Shortly after becoming a field coordinator, I joined the New Mexico Search and Rescue Support Team, the folks we see at nearly every mission running communications and other base camp support. I am currently serving my second year as a member of the board of directors of that team; this year I'm its vice-president.
In 2006 I attended the National Search and Rescue Inland Planning School along with Bob Baker and quite a few other field coordinators from around the state. This is a fascinating course for those who are interested in the management end of SAR, very different from the types of training most of us have gotten in recent years. I highly recommend it if you're interested in that aspect of this hobby.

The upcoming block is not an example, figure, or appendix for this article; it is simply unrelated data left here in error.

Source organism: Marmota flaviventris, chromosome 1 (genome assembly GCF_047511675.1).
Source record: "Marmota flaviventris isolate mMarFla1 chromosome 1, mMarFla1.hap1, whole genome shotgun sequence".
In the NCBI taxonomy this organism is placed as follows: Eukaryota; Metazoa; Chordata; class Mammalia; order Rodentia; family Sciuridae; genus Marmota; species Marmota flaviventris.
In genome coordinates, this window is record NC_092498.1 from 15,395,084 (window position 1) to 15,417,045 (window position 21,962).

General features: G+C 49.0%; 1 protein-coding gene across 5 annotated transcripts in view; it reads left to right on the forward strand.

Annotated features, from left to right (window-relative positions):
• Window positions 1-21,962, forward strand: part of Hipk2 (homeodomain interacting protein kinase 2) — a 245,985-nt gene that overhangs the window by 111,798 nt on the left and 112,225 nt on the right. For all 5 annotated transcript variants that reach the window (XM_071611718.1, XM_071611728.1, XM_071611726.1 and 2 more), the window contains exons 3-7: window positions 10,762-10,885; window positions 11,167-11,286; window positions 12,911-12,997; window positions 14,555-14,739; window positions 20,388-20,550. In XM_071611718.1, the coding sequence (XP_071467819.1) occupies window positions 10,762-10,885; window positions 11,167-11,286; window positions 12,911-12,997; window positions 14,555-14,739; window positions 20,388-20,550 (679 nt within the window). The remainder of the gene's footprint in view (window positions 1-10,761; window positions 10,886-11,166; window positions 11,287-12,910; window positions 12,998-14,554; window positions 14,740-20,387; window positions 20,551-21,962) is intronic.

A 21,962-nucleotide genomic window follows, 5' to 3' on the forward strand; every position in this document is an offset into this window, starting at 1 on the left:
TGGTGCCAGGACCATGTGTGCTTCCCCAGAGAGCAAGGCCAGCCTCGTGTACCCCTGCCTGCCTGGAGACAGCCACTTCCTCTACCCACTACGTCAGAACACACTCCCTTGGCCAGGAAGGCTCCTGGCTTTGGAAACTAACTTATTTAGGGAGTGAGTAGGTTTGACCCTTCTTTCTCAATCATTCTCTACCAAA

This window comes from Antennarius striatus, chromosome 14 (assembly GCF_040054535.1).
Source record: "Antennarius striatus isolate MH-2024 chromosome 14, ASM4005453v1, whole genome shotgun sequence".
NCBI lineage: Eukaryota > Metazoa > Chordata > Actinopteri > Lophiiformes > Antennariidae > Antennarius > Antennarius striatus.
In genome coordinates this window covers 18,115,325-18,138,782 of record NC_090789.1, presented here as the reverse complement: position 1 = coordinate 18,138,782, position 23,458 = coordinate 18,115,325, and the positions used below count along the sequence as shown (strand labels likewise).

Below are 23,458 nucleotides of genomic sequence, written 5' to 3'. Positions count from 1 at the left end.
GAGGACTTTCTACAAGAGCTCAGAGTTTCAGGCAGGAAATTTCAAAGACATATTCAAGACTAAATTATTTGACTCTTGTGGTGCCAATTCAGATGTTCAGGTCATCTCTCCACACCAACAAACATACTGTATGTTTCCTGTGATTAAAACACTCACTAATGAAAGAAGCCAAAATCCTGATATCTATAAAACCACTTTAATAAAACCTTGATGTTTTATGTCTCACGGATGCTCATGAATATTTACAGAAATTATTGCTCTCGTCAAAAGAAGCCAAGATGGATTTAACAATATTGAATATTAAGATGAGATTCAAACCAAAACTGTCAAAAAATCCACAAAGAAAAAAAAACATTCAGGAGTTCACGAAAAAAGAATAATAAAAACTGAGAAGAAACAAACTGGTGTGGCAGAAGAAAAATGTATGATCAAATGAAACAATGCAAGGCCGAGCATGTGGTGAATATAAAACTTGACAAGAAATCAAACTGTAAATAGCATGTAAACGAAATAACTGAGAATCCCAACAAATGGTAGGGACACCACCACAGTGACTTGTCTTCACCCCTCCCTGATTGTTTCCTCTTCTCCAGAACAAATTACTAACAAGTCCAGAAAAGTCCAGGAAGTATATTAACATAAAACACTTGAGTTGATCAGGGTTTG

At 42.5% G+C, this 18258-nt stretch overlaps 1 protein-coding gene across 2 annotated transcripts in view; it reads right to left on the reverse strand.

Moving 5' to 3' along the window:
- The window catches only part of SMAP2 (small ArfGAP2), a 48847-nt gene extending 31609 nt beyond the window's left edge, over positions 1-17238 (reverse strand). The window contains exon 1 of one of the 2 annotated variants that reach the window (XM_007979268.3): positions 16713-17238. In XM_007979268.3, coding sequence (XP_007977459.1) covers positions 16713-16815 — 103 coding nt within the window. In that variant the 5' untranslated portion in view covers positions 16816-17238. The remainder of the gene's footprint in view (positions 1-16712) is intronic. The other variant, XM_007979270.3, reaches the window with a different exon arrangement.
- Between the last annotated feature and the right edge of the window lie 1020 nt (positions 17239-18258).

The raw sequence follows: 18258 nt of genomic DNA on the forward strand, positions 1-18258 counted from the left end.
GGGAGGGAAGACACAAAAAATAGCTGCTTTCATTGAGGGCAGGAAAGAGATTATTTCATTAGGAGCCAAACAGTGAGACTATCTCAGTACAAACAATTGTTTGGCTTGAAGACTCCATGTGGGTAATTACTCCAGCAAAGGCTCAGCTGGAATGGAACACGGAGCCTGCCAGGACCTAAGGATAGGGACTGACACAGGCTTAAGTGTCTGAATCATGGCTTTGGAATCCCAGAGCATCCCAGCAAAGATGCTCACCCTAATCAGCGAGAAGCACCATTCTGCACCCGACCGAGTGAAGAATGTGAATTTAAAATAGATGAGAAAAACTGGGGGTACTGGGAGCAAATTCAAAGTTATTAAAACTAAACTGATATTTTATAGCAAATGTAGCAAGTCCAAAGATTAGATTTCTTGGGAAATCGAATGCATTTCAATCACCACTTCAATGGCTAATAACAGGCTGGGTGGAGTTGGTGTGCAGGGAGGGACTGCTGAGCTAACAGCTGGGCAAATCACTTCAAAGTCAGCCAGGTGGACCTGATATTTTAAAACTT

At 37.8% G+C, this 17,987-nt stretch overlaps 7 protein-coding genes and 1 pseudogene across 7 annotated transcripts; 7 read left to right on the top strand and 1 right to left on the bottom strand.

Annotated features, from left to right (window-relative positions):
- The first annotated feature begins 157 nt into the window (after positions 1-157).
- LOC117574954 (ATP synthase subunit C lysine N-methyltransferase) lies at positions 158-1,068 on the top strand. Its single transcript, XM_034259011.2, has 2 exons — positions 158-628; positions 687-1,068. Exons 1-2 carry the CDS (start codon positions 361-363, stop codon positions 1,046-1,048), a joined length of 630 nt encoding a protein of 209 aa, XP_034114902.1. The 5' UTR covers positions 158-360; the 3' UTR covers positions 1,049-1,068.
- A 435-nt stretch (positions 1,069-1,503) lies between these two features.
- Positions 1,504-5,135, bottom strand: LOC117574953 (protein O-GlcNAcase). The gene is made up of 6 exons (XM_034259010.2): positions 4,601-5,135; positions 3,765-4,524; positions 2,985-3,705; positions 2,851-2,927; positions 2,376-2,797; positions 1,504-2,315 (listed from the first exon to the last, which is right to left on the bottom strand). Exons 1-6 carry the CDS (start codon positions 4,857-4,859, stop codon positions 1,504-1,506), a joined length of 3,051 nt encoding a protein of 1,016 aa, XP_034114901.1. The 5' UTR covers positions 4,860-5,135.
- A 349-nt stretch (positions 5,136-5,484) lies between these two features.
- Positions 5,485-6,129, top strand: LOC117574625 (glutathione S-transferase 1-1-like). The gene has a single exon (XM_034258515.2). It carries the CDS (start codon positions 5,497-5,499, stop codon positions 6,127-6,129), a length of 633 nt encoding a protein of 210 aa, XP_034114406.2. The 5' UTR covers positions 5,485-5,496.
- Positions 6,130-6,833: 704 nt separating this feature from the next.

Fortunately, my back injury has finally healed, I've shed all the excess weight I gained during my less-mobile years (and then some), and I'm back to hiking, climbing, running, and generally being physically ready for missions. I still haven't completed all the evaluations I'll need to get rid of that pesky "NFC" next to my name on the call-out roster, but I plan to do so by the end of this year. You'll still see me on missions from time to time before then, either as Incident Commander, a section chief, or in the field as a member of SAR Support or the Albuquerque Mountain Rescue Council, which I joined in April of this year.
I live in the east mountains (technically the village of Yrissari, but in Tijeras as far as the post office is concerned) with my 16-year old daughter Kat, my girlfriend, Susan, an assortment of dogs and cats, a room full of computers and radios, and a bunch of trees. It's not quite a cave with an internet feed, but it's almost the hermitage I need.
|Web News||by Tom Russo|